The winter of 2012 experienced peculiar meteorological conditions with an extended period of cold weather with strong winds that triggered, in February, a massive formation of an extremely cold and dense (potential density anomaly > 30.00 kg m− 3) Northern Adriatic Dense Water (NAdDW) water mass. This event provided a unique opportunity to study this process at sub-basin scale taking into account CO2 adsorption within the NAdDW source area (the Gulf of Trieste in the northern Adriatic), and its spreading over the shelf and into the Southern Adriatic Pit.

The northern Adriatic and the Gulf of Trieste, during winter, act as a CO2 sink. The average air-sea CO2 flux of 60 mmol m− 2 d− 1 estimated during the exceptional 2012 event was at least 3 times higher than the flux measured in winter 2008 when dense water was produced through the same mechanism but under less extreme conditions. In winter 2012, absorbed CO2 resulted in the decrease of pHT25 down to 7.907 (− 0.034 pHT units) and the strong evaporation induced by wind-increased total alkalinity (TA) to 2673 (+ 16 μmol kg− 1).

Following its formation in the North, the NAdDW plume entering the Southern Adriatic, observed in March 2012, exhibited significantly modified values. The plume was characterized by colder temperature (~ 10 °C), lower pHT25 (7.947 pHT units) and higher alkalinity (2635 μmol kg− 1) than the surrounding water masses along the western Adriatic shelf. However, the signal of atmospheric CO2 enrichment was weaker than in the northern Adriatic source region, as well as positive apparent oxygen utilization (AOU) values (~ 20 μmol kg− 1) were recorded. This is suggestive of oxygen consumption in the water mass.

Observed changes in both physical and biogeochemical properties were similar to those observed in 2008, suggesting that mixing with Levantine Intermediate Waters (LIW) was the main driver modulating the changes of AOU and inorganic carbon chemistry in both winters. The rising of pHT25 and AOU due to the mixing indicates that NAdDW, at its origin, was richer in atmospheric CO2 than the LIW was, thus confirming the relevance of the Northern Adriatic Sea for CO2 adsorption.

The study provides the first characterization of inorganic carbon chemistry, including carbonate minerals saturation states (ΩAr and ΩCa), in the bottom waters both on the slope and along the expected pathways of dense water cascading in the Adriatic Sea. Therefore, it can represent a baseline to improve the knowledge on the acidification process and impacts as well as being useful for comparison with other benthic environments.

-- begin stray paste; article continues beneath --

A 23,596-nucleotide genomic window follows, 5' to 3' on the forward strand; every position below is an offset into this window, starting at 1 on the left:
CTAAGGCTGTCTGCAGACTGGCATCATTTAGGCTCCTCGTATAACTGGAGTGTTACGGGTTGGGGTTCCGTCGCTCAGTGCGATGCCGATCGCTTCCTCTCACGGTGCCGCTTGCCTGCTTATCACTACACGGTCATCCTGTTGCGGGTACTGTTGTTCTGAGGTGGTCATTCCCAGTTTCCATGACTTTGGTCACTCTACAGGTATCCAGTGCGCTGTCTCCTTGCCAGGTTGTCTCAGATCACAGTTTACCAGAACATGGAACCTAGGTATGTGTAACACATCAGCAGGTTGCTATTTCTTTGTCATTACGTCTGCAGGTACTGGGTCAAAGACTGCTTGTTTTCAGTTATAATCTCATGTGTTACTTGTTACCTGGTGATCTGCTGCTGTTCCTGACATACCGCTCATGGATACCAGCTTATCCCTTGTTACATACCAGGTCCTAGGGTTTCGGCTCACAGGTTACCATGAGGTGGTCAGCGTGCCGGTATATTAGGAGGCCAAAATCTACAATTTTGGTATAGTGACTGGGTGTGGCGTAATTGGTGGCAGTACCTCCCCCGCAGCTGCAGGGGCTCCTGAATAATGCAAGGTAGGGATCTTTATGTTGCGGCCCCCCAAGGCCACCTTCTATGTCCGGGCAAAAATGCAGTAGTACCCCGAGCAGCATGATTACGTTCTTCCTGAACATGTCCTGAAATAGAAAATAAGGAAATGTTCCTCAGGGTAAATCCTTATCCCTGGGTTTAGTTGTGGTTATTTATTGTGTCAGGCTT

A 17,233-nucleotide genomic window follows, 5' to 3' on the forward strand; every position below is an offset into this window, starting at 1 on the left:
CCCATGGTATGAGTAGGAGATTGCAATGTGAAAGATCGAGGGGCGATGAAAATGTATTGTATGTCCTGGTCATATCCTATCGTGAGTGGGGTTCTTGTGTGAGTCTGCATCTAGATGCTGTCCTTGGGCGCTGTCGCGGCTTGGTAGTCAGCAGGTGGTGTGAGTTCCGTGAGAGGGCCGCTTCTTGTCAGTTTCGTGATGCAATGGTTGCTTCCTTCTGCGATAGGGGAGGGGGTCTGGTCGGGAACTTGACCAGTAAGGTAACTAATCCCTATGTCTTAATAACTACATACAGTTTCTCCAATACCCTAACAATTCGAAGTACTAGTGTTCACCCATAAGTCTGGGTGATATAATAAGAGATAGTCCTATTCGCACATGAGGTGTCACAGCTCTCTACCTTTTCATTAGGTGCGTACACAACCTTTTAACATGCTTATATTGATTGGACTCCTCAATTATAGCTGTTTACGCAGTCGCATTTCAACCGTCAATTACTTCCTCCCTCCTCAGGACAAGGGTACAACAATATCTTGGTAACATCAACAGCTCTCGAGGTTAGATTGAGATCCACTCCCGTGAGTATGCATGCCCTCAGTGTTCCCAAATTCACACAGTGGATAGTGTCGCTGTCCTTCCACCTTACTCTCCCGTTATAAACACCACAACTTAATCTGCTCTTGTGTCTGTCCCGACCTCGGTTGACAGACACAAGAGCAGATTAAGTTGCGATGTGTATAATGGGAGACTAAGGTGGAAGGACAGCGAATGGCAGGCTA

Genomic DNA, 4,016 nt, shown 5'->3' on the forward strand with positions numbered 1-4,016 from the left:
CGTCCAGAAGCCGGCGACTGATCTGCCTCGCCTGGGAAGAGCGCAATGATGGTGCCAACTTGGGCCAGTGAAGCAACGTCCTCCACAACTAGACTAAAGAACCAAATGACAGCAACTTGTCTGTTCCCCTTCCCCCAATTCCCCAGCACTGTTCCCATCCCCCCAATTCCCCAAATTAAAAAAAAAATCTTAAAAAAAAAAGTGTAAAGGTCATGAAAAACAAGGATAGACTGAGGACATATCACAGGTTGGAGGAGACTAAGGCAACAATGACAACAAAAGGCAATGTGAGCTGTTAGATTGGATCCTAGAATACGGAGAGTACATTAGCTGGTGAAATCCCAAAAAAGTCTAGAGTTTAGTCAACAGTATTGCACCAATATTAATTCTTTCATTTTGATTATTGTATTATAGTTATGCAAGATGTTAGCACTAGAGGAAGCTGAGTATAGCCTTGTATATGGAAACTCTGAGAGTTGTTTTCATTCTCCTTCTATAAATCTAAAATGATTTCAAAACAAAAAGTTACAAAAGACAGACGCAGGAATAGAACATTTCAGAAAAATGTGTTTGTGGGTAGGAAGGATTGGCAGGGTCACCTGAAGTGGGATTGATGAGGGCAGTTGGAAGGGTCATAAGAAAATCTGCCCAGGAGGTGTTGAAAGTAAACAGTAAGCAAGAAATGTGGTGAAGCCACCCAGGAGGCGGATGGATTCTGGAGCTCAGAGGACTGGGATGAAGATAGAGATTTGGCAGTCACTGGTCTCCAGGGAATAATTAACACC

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Science Café- Ocean acidification, 10 March 2016, Elizabeth City, North Carolina

Date & time: 10 March 2016 | 7:00 pm – 9:00 pm

Venue: Island Breeze Grill, 220 Poindexter St, Elizabeth City, NC 27909

Port Discover Science Educator, Ashley Emley, will be discussing the effects of ocean acidification in our oceans and steps we can take to slow the process.

A science program just for the local adult community. Science Café is typically on the second Thursday of every month, starts at 7:00 pm, and is free. It is a chance for participants to learn about and discuss science topics presented by local experts. In an informal, casual restaurant setting, participants will be able to add to the conversation and ask questions.

Further information.


Ocean acidification: states taking action

Screen-Shot-2016-01-27-at-11_blogOcean acidification is one of those big, scary problems that scientists have been warning us about for years.  Carbon emissions are being absorbed by the ocean, turning it more acidic – spelling trouble for oysters, clams, mussels, as well as corals, salmon and even sharks. We know that reducing global carbon emissions is key to solving ocean acidification.  The UN Climate Meeting in December was a resounding success, but what can people and states do, today, that will make a difference to their communities and businesses impacted by acidification?  Turns out, quite a lot.